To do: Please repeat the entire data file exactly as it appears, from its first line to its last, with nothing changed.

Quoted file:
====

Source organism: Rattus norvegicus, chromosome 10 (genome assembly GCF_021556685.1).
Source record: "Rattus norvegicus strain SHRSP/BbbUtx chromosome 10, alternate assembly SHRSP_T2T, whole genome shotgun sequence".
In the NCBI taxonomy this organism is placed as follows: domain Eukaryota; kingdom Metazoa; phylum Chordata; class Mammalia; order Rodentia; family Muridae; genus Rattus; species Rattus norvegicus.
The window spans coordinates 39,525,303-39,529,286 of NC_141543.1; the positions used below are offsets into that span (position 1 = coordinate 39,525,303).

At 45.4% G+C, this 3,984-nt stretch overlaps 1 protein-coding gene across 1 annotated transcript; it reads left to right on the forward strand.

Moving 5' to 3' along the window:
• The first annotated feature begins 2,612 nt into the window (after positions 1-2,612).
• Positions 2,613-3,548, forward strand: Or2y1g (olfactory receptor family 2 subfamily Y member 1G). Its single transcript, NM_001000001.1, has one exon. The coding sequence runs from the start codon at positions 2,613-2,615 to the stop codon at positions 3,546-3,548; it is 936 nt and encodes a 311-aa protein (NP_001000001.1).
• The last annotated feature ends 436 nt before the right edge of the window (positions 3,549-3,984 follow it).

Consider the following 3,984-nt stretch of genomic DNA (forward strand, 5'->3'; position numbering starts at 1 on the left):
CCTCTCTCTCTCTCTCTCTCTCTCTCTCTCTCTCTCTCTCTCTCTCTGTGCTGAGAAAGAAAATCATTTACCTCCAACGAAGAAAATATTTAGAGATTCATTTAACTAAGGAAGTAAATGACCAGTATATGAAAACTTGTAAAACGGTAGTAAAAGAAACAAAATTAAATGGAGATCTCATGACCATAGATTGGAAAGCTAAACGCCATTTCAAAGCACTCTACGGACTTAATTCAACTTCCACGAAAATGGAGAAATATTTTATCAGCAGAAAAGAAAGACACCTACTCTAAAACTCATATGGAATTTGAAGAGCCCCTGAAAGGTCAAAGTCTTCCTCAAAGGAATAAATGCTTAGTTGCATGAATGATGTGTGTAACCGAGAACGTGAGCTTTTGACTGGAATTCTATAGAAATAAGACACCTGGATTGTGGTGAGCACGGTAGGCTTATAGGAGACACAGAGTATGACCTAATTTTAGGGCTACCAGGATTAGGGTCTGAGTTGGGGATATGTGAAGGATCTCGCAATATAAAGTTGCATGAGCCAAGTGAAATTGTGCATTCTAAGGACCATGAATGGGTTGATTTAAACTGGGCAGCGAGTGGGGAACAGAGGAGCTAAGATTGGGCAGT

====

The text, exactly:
Source organism: Rattus norvegicus, chromosome 10 (genome assembly GCF_021556685.1).
Source record: "Rattus norvegicus strain SHRSP/BbbUtx chromosome 10, alternate assembly SHRSP_T2T, whole genome shotgun sequence".
In the NCBI taxonomy this organism is placed as follows: domain Eukaryota; kingdom Metazoa; phylum Chordata; class Mammalia; order Rodentia; family Muridae; genus Rattus; species Rattus norvegicus.
The window spans coordinates 39,525,303-39,529,286 of NC_141543.1; the positions used below are offsets into that span (position 1 = coordinate 39,525,303).

At 45.4% G+C, this 3,984-nt stretch overlaps 1 protein-coding gene across 1 annotated transcript; it reads left to right on the forward strand.

Moving 5' to 3' along the window:
• The first annotated feature begins 2,612 nt into the window (after positions 1-2,612).
• Positions 2,613-3,548, forward strand: Or2y1g (olfactory receptor family 2 subfamily Y member 1G). Its single transcript, NM_001000001.1, has one exon. The coding sequence runs from the start codon at positions 2,613-2,615 to the stop codon at positions 3,546-3,548; it is 936 nt and encodes a 311-aa protein (NP_001000001.1).
• The last annotated feature ends 436 nt before the right edge of the window (positions 3,549-3,984 follow it).

Consider the following 3,984-nt stretch of genomic DNA (forward strand, 5'->3'; position numbering starts at 1 on the left):
CCTCTCTCTCTCTCTCTCTCTCTCTCTCTCTCTCTCTCTCTCTCTCTGTGCTGAGAAAGAAAATCATTTACCTCCAACGAAGAAAATATTTAGAGATTCATTTAACTAAGGAAGTAAATGACCAGTATATGAAAACTTGTAAAACGGTAGTAAAAGAAACAAAATTAAATGGAGATCTCATGACCATAGATTGGAAAGCTAAACGCCATTTCAAAGCACTCTACGGACTTAATTCAACTTCCACGAAAATGGAGAAATATTTTATCAGCAGAAAAGAAAGACACCTACTCTAAAACTCATATGGAATTTGAAGAGCCCCTGAAAGGTCAAAGTCTTCCTCAAAGGAATAAATGCTTAGTTGCATGAATGATGTGTGTAACCGAGAACGTGAGCTTTTGACTGGAATTCTATAGAAATAAGACACCTGGATTGTGGTGAGCACGGTAGGCTTATAGGAGACACAGAGTATGACCTAATTTTAGGGCTACCAGGATTAGGGTCTGAGTTGGGGATATGTGAAGGATCTCGCAATATAAAGTTGCATGAGCCAAGTGAAATTGTGCATTCTAAGGACCATGAATGGGTTGATTTAAACTGGGCAGCGAGTGGGGAACAGAGGAGCTAAGATTGGGCAGT